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              NAD(P)H oxidase Nox-4 mediates 7-ketocholesterol-induced endoplasmic reticulum stress and apoptosis in human aortic smooth muscle cells.

              The mechanisms involved in the cytotoxic action of oxysterols in the pathogenesis of atherosclerosis still remain poorly understood. Among the major oxysterols present in oxidized low-density lipoprotein, we show here that 7-ketocholesterol (7-Kchol) induces oxidative stress and/or apoptotic events in human aortic smooth muscle cells (SMCs). This specific effect of 7-Kchol is mediated by a robust upregulation (threefold from the basal level) of Nox-4, a reactive oxygen species (ROS)-generating NAD(P)H oxidase homologue. This effect was highlighted by silencing Nox-4 expression with a specific small interfering RNA, which significantly reduced the 7-Kchol-induced production of ROS and abolished apoptotic events. Furthermore, the 7-Kchol activating pathway included an early triggering of endoplasmic reticulum stress, as assessed by transient intracellular Ca(2+) oscillations, and the induction of the expression of the cell death effector CHOP and of GRP78/Bip chaperone via the activation of IRE-1, all hallmarks of the unfolded protein response (UPR). We also showed that 7-Kchol activated the IRE-1/Jun-NH(2)-terminal kinase (JNK)/AP-1 signaling pathway to promote Nox-4 expression. Silencing of IRE-1 and JNK inhibition downregulated Nox-4 expression and subsequently prevented the UPR-dependent cell death induced by 7-Kchol. These findings demonstrate that Nox-4 plays a key role in 7-Kchol-induced SMC death, which is consistent with the hypothesis that Nox-4/oxysterols are involved in the pathogenesis of atherosclerosis.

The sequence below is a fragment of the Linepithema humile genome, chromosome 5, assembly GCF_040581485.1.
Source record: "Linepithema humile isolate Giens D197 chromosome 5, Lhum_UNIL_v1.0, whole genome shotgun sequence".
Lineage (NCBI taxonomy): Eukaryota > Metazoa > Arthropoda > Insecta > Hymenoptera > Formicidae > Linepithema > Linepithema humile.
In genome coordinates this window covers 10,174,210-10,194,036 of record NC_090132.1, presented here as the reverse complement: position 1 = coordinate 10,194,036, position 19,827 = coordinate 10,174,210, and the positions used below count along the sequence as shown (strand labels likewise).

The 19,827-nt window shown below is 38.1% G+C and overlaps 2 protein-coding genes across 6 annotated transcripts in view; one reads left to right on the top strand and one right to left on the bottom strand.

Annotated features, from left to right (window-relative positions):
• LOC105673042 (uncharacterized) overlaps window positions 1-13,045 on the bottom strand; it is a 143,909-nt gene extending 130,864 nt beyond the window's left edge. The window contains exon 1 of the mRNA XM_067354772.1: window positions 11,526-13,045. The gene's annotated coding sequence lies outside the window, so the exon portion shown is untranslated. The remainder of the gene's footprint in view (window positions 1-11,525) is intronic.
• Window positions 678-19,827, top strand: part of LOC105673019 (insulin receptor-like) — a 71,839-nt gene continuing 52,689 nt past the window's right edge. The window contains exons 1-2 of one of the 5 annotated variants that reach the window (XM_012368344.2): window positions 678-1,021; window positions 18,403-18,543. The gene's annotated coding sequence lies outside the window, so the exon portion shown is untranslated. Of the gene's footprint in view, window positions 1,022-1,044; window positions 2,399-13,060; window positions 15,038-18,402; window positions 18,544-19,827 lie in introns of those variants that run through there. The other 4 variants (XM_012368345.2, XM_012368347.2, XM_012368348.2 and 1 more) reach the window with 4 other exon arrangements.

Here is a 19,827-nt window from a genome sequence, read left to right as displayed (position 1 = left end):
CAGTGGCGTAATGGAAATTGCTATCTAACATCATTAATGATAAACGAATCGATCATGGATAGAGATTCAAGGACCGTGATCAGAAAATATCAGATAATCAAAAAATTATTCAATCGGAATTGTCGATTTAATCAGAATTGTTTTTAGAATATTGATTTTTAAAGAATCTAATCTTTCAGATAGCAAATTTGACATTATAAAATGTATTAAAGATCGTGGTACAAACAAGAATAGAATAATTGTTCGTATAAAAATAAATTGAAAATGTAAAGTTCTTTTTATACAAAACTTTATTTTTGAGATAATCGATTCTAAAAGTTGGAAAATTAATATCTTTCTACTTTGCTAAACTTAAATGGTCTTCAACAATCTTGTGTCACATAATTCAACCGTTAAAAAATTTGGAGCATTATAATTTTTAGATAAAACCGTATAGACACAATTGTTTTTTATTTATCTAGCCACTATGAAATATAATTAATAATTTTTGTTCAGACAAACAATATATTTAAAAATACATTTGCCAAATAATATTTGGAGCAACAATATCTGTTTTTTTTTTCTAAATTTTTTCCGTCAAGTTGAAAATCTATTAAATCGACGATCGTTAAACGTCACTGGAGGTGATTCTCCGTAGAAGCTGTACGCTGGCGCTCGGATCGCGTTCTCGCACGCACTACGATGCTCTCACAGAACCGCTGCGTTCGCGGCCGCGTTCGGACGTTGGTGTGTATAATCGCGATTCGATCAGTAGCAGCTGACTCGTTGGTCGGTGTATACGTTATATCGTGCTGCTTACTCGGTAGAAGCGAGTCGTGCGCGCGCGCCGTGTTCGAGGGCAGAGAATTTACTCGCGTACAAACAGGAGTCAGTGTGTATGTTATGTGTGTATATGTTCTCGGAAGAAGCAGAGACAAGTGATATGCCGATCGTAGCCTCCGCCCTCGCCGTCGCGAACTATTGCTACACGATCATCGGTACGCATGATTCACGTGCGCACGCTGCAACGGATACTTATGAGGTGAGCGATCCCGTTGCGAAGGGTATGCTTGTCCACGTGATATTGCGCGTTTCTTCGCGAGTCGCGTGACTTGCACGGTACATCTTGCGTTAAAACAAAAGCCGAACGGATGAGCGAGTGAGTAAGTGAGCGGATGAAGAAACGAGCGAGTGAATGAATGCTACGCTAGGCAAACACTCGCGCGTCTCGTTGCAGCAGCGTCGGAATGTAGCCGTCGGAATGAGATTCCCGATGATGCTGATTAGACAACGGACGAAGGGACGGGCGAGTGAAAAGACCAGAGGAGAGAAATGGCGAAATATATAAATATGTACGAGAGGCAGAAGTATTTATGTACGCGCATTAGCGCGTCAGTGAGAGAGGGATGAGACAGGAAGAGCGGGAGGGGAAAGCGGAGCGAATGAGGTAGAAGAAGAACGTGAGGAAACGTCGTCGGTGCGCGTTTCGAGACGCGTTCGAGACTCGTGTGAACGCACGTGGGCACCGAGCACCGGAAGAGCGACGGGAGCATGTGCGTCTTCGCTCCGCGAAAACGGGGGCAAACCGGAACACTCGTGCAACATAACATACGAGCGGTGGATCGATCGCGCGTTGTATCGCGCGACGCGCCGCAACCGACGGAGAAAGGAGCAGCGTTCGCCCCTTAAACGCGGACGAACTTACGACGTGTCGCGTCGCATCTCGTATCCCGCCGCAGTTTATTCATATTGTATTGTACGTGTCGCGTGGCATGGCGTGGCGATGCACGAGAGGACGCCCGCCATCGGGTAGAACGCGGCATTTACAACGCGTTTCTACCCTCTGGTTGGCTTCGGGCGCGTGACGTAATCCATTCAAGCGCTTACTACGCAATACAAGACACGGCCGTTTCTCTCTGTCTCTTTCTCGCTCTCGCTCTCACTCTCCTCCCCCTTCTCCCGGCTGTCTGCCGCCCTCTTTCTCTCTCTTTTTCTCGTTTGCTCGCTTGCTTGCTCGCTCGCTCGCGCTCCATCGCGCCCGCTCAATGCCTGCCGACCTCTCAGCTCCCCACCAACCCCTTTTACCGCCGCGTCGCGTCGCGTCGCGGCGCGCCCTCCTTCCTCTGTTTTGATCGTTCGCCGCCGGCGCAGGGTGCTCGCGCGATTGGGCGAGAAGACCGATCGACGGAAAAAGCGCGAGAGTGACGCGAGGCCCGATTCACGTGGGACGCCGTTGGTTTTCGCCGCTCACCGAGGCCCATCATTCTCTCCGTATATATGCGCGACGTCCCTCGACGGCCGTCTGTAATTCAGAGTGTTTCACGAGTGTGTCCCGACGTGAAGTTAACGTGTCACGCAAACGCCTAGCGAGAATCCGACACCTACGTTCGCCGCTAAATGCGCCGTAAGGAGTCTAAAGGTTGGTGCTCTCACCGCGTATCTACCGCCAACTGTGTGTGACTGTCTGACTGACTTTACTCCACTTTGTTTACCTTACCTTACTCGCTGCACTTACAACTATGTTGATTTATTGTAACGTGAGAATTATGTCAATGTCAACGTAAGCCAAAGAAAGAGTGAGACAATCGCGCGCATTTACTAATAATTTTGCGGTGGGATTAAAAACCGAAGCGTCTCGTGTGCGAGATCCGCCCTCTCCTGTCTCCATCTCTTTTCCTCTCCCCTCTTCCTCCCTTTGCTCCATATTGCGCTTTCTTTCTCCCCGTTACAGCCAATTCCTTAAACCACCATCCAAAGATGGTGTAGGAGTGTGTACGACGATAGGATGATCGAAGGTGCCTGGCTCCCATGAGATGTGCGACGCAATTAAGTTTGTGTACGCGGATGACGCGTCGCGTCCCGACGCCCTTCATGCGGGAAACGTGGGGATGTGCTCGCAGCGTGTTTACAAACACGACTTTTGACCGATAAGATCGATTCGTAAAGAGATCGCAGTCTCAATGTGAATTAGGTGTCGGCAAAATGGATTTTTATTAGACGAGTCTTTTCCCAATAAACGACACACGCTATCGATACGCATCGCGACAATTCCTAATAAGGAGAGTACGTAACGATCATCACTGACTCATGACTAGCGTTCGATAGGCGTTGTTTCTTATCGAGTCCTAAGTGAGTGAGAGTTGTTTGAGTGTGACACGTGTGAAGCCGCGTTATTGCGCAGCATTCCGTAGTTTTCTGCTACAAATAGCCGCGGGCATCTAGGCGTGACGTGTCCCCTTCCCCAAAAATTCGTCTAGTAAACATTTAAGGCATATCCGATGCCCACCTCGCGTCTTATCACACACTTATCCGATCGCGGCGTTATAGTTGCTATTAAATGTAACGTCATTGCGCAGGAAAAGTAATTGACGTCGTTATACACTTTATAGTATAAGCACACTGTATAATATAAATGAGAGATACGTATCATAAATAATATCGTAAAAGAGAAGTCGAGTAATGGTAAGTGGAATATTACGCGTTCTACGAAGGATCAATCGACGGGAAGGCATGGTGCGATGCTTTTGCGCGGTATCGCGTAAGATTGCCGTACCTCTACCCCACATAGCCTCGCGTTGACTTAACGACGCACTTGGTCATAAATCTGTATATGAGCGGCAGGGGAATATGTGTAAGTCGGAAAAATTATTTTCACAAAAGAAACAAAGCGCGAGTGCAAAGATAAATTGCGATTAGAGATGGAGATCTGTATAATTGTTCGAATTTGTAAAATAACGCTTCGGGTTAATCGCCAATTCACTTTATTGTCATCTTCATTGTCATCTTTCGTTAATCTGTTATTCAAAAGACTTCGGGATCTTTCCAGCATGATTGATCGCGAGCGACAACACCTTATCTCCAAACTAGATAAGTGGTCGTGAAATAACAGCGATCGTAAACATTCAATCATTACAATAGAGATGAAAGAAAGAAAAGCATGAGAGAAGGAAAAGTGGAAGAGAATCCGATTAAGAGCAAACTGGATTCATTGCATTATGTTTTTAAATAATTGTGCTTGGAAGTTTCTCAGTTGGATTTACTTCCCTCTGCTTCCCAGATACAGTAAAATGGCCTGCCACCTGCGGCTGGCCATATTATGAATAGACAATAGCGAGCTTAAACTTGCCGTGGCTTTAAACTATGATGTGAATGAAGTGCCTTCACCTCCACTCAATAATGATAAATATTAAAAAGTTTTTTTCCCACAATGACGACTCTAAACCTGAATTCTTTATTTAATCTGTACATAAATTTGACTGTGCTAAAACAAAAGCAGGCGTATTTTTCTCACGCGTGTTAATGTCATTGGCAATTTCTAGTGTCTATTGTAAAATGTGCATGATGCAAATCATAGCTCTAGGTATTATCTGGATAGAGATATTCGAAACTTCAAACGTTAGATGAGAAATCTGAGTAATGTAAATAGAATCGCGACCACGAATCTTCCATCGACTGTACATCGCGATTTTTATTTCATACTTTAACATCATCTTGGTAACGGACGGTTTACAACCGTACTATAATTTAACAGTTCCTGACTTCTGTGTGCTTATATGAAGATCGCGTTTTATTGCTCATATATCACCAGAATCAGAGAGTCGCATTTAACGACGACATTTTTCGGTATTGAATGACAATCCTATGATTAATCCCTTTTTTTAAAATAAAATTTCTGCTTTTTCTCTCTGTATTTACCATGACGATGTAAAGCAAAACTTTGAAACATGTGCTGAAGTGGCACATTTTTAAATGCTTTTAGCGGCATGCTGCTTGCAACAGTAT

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                Author and article information

                Journal
                bjmbr
                Brazilian Journal of Medical and Biological Research
                Braz J Med Biol Res
                Associação Brasileira de Divulgação Científica (Ribeirão Preto, SP, Brazil )
                0100-879X
                1414-431X
                July 2008
                : 41
                : 7
                : 545-556
                Affiliations
                [01] Nice orgnameUniversité de Nice Sophia Antipolis orgdiv1Faculté de Médicine orgdiv2Commissariat à l'Energie Atomique, DSV-DIEP-SBTN France
                [02] Dijon orgnameHôpital Général orgdiv1Centre Hospitalier Universitaire de Dijon orgdiv2Service d'Ophtalmologie France
                [03] Dijon orgnameFaculté des Sciences Gabriel orgdiv1Université de Bourgogne orgdiv2Centre de Recherche Inserm U866 France
                Article
                S0100-879X2008000700001 S0100-879X(08)04100701
                cab1d633-ad56-49a0-924f-dec292fe0ba0

                This work is licensed under a Creative Commons Attribution 4.0 International License.

                Page count
                Figures: 0, Tables: 0, Equations: 0, References: 60, Pages: 12
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                Categories
                Review

                Oxysterols,Atherosclerosis,Apoptosis,Phospholipidosis,Inflammation